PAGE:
Thursday, February 9, 2012
Limbo: A Place for the Undefined, Uncertain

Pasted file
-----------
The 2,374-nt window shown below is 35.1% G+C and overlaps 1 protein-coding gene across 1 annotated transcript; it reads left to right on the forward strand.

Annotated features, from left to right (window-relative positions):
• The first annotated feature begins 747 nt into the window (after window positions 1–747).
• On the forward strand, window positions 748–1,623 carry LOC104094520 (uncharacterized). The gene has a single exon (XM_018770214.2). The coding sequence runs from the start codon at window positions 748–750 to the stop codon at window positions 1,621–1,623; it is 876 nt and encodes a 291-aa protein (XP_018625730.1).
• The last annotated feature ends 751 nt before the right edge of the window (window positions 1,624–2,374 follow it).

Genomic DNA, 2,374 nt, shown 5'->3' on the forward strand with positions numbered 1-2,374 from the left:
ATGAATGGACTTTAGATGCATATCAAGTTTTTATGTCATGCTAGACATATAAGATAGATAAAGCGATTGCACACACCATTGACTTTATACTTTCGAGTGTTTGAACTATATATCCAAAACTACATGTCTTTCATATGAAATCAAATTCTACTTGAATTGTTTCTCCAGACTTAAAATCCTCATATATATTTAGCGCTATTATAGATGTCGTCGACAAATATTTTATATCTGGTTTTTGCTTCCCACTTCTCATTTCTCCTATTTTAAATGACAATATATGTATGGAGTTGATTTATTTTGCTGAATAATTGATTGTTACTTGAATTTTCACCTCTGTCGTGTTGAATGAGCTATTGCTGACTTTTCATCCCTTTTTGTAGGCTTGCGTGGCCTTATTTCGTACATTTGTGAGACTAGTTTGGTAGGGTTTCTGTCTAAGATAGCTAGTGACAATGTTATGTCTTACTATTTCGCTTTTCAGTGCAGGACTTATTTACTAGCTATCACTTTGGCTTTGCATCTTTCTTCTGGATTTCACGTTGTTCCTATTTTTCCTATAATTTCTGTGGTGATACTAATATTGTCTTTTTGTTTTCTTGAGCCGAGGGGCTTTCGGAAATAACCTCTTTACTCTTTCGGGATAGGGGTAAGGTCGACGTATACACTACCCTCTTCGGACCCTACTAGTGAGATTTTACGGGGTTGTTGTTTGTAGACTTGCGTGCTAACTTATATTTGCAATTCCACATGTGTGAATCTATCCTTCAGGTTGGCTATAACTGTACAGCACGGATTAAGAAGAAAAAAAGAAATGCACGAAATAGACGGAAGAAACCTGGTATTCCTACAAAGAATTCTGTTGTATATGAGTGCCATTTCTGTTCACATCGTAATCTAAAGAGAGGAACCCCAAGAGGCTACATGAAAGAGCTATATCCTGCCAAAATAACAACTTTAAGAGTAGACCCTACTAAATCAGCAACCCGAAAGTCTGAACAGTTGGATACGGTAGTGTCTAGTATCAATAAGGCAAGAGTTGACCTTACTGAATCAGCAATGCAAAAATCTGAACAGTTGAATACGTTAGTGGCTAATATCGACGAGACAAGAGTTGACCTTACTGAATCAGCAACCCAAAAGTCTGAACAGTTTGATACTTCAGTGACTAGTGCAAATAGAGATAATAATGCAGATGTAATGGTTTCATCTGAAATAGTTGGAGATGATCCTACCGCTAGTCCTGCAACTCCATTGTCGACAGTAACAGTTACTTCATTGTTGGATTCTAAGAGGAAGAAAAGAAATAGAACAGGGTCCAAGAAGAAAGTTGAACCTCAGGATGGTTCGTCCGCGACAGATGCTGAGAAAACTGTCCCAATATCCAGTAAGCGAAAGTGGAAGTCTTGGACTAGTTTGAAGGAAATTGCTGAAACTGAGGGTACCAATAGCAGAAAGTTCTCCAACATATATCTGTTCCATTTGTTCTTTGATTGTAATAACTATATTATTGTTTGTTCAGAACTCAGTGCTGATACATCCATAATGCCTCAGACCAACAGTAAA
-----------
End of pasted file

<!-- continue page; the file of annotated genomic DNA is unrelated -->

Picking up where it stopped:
During a recent discussion with friends in San Mateo, the subject of Limbo came up. For Catholics of a certain age, Limbo was something of a strange conundrum. It was a vague place where certain souls wound up. It wasn't Hell and it wasn't Heaven; it was something in-between, a final destination for those of an undefined spiritual nature. In a sense, it was an agonistic's delight because it was so cloudy. It was neither black nor white; it was grey. Booted out of the Church's lexicon some time ago because of a distinct lack of relevance, Limbo hasn't really gone away. At least not in a political sense. In an era riven by harsh idealogues on the left and right, there is no middle ground for rational debate. If you listen to politicians and pundits on both sides of the great American divide, you come to realize that shades of nuance are quickly lost in the rhetoric. You aren't allowed to hedge even a little. There is no home for you. In effect, you are back in Limbo as an Independent. Maybe that's OK. You still get to vote.